SparkLE is a diminutive controller designed for DJs and mobile beat making using Arturia’s Spark software.
WITH SPARKLE, Arturia offers an integrated beat-production system that combines a purpose-built hardware controller with a flexible software front end. The result is a musically satisfying instrument that stands apart from à la carte controller-and-software combos.
The main difference between SparkLE and the original Spark interface lies in the smaller footprint and pared-down design of the LE controller, which, among other things, abandons its sibling’s 5-pin MIDI I/O in favor of a USB jack. The smaller hardware is better suited for mobile musicians and DJs than the larger controller. The Spark software, which hosts sample playback, physical modeling, and subtractive synthesis, is the same in both editions.
Measuring roughly 12" x 6", the SparkLE controller sat unobtrusively in front of my 17" MacBook Pro and nested comfortably atop my Novation 61SL MKII controller keyboard. The SparkLE’s build is solid, hefty, and professional feeling, with all buttons and knobs firmly attached and offering a consistent and smooth feel.
The control surface is laid out in a familiar, easy-to-navigate drum-machine style. Record, Start, and Stop buttons grace the top left of the surface, with tempo and volume knobs flanking the center. (A knob that varies the amount of shuffle appears in the plug-in, but not on the hardware.) Below these are the Select switch, a toggle button that selects pads 1–8 or 9–16, and Mute and Solo buttons. In conjunction with the Select switch, you can clear all mutes or solos at once. The eight velocity-sensitive pads suited my playing perfectly, offering just the right feel between cushiony and resistant: The dynamic response was sensitive, almost to a fault, but you can adjust the response for each pad if you need to.
Controller highlights include the touchscreen and adjacent buttons: The first column’s Filter, Slicer, and Roller handle global processing, while the second column’s Filter, Send 1/2, and Pan Level work on individual pads. For example, engaging the global Filter button allows the touchscreen to animate filter cutoff and resonance on the entire kit. Continue pressing the button to cycle through eight filter types. Using the touchscreen with the Pan Level engaged and the hi-hat pad selected lets you send your hats skittering around the soundstage. Divide and Move knobs let you whittle down a groove into shorter components and toy with rhythmic displacement, respectively.
The Spark software interface is intuitive to use and includes a dedicated Shuffle control.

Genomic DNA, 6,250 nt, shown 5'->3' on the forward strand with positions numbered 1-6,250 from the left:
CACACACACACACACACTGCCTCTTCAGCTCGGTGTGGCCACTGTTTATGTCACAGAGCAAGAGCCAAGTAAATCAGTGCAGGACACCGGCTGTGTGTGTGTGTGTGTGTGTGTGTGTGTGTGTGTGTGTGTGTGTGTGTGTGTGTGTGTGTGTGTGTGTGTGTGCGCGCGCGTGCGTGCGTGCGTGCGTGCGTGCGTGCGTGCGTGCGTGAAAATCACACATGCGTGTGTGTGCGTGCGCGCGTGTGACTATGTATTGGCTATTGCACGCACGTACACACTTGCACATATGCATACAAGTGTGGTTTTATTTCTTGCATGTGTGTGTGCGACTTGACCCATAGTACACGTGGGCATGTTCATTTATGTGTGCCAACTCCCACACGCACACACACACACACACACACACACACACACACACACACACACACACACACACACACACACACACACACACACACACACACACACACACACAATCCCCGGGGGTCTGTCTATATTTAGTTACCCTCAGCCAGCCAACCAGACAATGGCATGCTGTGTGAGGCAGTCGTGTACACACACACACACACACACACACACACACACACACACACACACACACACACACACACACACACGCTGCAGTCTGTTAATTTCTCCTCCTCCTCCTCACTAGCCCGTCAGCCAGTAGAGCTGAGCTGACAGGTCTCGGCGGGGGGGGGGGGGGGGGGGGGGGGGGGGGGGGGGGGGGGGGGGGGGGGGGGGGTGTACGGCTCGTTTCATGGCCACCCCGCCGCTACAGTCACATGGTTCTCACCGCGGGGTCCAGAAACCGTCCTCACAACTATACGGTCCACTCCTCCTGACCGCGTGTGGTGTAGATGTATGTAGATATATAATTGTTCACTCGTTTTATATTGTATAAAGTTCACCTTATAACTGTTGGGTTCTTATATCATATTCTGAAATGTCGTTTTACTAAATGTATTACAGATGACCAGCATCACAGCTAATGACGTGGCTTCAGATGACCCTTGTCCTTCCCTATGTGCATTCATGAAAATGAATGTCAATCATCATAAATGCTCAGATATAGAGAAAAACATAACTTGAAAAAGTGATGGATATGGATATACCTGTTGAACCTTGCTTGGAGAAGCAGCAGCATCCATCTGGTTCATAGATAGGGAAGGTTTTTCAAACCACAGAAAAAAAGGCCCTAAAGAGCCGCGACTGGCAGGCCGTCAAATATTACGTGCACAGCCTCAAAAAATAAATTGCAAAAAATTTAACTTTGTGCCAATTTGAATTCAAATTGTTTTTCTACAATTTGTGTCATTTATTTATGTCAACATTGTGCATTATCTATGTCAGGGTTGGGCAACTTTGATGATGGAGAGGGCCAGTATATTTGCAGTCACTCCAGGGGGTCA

The large rotary encoder handles multiple tasks gracefully. Pressing it opens a panel that lets you select an instrument, an entire kit, or a Project, which encompasses all song settings. Rotating the encoder scans the list of objects, and in the case of instruments, will optionally audition kit pieces. A second press confirms your choice and loads the object. The three knobs on the upper right can be assigned to any of 12 parameters encompassing pitch, envelope, filter, and seven effects controls, allowing you to manipulate and record changes on the fly. Parameter values appear on the Spark software screen.
Pop, dance, and hip-hop sounds dominate the Spark library, with a mixture of analog modeling, physical modeling, and sample-based sources. I was impressed by the sample-like realism of some of the physically modeled sounds, particularly the snares, which served up plenty of punch and ringy overtones. Editing the sounds from the bottom pane of the Spark plug-in is not deep, but it is flexible enough to seed new sounds. And dropping your own samples from the desktop into the plug-in couldn’t be easier.
Complications arise when you want to record MIDI events from the LE controller’s drum pads into a track on your host DAW and use them to trigger sounds from the Spark software. Currently, the LE controller remaps the notes to a different pitch while doubling them up with sounds from the lower bank of pads. Setting up tracks to respond properly is confusing, and I was never able to get it to work consistently. When I used my Novation keyboard to record events in my DAW in order to play Spark, everything worked fine. Arturia says it is working on the issue but suggests you record MIDI data into your DAW from the output of the plug-in.
In the meantime, as a standalone instrument and complete drum machine, the SparkLE package offers a streamlined and compelling system for groove creation that is worthy of your attention.
Marty Cutler likes playing drums with a five-string banjo neck and strings attached.
STRENGTHS: Intuitive work surface. Expressive and intuitive controls. Well integrated with host as a drum-machine plug-in. Great sounds. Easy drag-and-drop.
LIMITATIONS: Controller cannot record events into host MIDI tracks. Accompanying documentation only covers installation and setup.